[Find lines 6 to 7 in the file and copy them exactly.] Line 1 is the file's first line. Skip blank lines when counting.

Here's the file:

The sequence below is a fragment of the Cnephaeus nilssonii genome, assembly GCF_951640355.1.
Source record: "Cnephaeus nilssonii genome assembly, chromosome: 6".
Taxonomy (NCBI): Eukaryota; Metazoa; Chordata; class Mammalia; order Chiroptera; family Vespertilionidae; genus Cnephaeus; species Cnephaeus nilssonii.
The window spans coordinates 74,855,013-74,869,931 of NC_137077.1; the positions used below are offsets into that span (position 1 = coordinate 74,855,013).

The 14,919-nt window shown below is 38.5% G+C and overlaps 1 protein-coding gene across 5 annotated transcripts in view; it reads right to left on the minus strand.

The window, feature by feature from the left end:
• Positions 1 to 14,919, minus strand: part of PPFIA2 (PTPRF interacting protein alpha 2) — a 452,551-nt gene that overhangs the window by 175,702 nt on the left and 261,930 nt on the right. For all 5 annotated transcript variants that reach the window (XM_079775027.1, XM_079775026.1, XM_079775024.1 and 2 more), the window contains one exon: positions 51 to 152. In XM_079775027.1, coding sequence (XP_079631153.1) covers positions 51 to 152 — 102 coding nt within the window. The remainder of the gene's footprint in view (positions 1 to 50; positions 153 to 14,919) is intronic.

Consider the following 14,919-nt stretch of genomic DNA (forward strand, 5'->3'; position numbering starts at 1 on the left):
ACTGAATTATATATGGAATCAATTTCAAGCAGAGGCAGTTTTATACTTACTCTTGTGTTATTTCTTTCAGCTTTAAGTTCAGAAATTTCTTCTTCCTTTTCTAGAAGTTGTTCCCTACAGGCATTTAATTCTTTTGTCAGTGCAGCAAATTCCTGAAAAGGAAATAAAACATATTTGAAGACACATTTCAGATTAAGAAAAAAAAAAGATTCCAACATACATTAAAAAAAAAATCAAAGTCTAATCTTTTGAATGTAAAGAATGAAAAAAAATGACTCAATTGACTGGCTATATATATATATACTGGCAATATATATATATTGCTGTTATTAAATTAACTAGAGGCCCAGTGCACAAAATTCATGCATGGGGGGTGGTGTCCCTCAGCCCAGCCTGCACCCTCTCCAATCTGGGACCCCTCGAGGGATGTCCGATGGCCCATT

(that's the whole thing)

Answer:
The window, feature by feature from the left end:
• Positions 1 to 14,919, minus strand: part of PPFIA2 (PTPRF interacting protein alpha 2) — a 452,551-nt gene that overhangs the window by 175,702 nt on the left and 261,930 nt on the right. For all 5 annotated transcript variants that reach the window (XM_079775027.1, XM_079775026.1, XM_079775024.1 and 2 more), the window contains one exon: positions 51 to 152. In XM_079775027.1, coding sequence (XP_079631153.1) covers positions 51 to 152 — 102 coding nt within the window. The remainder of the gene's footprint in view (positions 1 to 50; positions 153 to 14,919) is intronic.